Tuesday, February 21, 2017

Gun gag rule case provides good overview of post-Reed First Amendment doctrine

Wollschlaeger v. Governor, No. 12-14009 (11th Cir. Feb. 16, 2017)

The court of appeals at last mostly overturns Florida’s Firearms Owners’ Privacy Act (FOPA), after several false starts.

The AMA “encourages its members to inquire as to the presence of household firearms as a part of childproofing the home and to educate patients to the dangers of firearms to children,” as does the American Academy of Pediatrics and the American Academy of Family Physicians. But, in 2011, “the Florida Legislature learned that a pediatrician in Ocala had reportedly told a mother that she would have to find a new physician for her child due to her refusal to disclose information about firearm ownership in the family home.” The doctor said he asked all his patients so he could provide safety advice, and that he asked similar questions, such as whether there was a pool in the home. “The mother felt that the question ‘invaded her privacy,’ but the record is silent as to whether she ultimately answered the questions posed to her about firearms.” The legislature also learned of “five other incidents in which patients complained that doctors and medical professionals had asked unwelcome questions or made purportedly improper comments regarding their ownership of firearms.” Two anecdotes involved claims that disclosing firearm ownership was a Medicaid requirement.

As a result, the legislature enacted FOPA, which contained record-keeping, inquiry, anti-discrimination, and anti-harassment provisions. The record-keeping provision states that a doctor or medical professional “may not intentionally enter any disclosed information concerning firearm ownership into [a] patient’s medical record” if he or she “knows that such information is not relevant to the patient’s medical care or safety, or the safety of others.” The inquiry provision states that a doctor or medical professional “should refrain from making a written inquiry or asking questions concerning the ownership of a firearm or ammunition by the patient or by a family member of the patient, or the presence of a firearm in a private home” unless he or she in “good faith believes that this information is relevant to the patient’s medical care or safety, or the safety of others.” The anti-discrimination provision states that a doctor or medical professional “may not discriminate against a patient based solely” on the patient’s ownership and possession of a firearm. The anti-harassment provision states that a doctor or medical professional “should refrain from unnecessarily harassing a patient about firearm ownership during an examination.”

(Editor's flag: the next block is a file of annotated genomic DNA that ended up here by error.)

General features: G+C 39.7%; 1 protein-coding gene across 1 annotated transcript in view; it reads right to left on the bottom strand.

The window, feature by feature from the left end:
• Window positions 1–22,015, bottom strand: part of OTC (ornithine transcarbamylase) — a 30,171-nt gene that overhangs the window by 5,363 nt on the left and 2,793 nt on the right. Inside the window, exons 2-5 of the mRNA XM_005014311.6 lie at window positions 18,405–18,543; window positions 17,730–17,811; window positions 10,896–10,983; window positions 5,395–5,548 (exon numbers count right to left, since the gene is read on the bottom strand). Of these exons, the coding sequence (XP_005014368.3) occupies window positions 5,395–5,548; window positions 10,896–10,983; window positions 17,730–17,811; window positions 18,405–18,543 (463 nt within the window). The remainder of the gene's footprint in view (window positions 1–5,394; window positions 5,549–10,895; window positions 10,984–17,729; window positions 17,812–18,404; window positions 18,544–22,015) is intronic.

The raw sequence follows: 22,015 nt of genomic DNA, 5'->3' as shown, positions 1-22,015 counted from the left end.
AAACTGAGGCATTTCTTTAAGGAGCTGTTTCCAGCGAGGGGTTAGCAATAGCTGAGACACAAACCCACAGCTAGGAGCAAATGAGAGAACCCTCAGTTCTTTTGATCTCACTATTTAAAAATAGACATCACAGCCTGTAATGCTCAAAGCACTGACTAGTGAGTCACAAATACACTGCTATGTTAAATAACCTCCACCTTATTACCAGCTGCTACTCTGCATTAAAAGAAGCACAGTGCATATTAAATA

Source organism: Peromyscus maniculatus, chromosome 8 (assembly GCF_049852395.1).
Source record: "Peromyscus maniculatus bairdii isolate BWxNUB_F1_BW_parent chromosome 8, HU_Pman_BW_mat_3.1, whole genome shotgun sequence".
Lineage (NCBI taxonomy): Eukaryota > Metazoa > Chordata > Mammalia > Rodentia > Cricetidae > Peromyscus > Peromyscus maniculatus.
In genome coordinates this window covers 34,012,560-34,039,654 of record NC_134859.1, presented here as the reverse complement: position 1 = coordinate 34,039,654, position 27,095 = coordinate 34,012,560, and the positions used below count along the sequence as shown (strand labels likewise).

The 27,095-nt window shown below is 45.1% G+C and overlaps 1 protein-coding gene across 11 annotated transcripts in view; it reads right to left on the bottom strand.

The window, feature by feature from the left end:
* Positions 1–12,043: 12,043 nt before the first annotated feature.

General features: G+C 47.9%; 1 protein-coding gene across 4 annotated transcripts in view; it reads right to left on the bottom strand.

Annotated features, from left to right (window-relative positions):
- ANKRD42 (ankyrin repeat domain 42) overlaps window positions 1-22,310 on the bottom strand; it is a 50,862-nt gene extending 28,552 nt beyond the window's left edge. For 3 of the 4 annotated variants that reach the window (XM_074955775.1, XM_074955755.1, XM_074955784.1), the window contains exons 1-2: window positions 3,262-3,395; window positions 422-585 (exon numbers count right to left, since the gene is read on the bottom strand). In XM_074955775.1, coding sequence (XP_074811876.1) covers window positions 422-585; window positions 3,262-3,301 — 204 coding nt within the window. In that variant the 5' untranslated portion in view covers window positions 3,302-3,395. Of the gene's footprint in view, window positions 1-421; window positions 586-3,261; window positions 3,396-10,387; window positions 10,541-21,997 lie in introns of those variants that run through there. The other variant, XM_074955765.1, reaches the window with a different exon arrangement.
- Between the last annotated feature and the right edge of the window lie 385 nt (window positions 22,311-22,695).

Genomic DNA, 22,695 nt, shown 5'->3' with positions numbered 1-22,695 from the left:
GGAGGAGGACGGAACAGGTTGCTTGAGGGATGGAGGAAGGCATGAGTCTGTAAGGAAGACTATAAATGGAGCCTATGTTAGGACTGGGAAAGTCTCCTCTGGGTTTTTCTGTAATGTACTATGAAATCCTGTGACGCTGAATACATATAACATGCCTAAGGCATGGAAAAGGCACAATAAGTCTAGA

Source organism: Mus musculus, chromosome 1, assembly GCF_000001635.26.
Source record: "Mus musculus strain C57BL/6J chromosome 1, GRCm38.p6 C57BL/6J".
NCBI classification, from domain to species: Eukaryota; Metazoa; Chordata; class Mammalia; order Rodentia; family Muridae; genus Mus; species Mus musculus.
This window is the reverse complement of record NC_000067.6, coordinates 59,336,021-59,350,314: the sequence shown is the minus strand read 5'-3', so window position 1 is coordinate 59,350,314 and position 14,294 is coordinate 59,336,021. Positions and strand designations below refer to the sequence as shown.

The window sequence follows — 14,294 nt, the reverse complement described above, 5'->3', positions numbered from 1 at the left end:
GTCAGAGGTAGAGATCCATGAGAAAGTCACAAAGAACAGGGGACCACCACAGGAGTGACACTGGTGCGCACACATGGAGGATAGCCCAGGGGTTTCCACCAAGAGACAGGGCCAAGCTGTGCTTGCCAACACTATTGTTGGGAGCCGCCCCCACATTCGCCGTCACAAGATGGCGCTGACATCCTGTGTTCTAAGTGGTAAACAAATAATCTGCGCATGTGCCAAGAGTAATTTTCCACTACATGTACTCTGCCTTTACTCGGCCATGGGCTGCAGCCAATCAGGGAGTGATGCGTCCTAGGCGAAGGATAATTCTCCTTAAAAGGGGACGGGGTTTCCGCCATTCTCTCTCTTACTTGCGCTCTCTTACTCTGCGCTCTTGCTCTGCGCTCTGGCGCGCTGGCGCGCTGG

The relevancy standard means that doctors can’t ask all their patients, or all their patients’ parents, whether they own firearms or have firearms in their homes, as part of a standard intake questionnaire. As the panel opinion in this case concluded, such inquiries (and record-keeping) are appropriate only if the doctor or medical professional has “some particularized information about the individual patient, for example, that the patient is suicidal or has violent tendencies.” Violations of these provisions are “grounds for disciplinary action,” punishable by a fine of up to $10,000 per offense, a letter of reprimand, probation, suspension, compulsory remedial education, or permanent license revocation.

The court had little trouble finding these to be content-based limits on speech; even the anti-harassment provisions primarily targeted questions or advice, not conduct. “[A]nti-harassment laws, insofar as they regulate speech based on content, are subject to First Amendment scrutiny.” Under Reed, such rules are normally subject to strict scrutiny even assuming they are viewpoint-neutral. But even under Sorrell’s heightened but not strict scrutiny, FOPA’s record-keeping, inquiry, and anti-harassment provisions failed.

The state argued that the First Amendment wasn’t implicated because any effect on speech was merely incidental to the regulation of professional conduct. This argument relied on Justice White’s argument, in concurrence, that when people are exercising judgment with respect to a particular client, they’re “engaging in the practice of a profession” and the speech is “incidental to the conduct of the profession.” See Lowe v. S.E.C., 472 U.S. 181, 232 (1985) (White, J., concurring in the judgment). Justice White proposed that regulations of so-called professional speech receive only rational basis review. See Thornburgh v. Am. College of Obstetricians & Gynecologists, 476 U.S. 747, 802 (1986) (White, J., dissenting). By contrast, laws purporting to regulate a professional who does not have a “personal nexus” to a particular client and who is merely speaking generally would receive heightened scrutiny.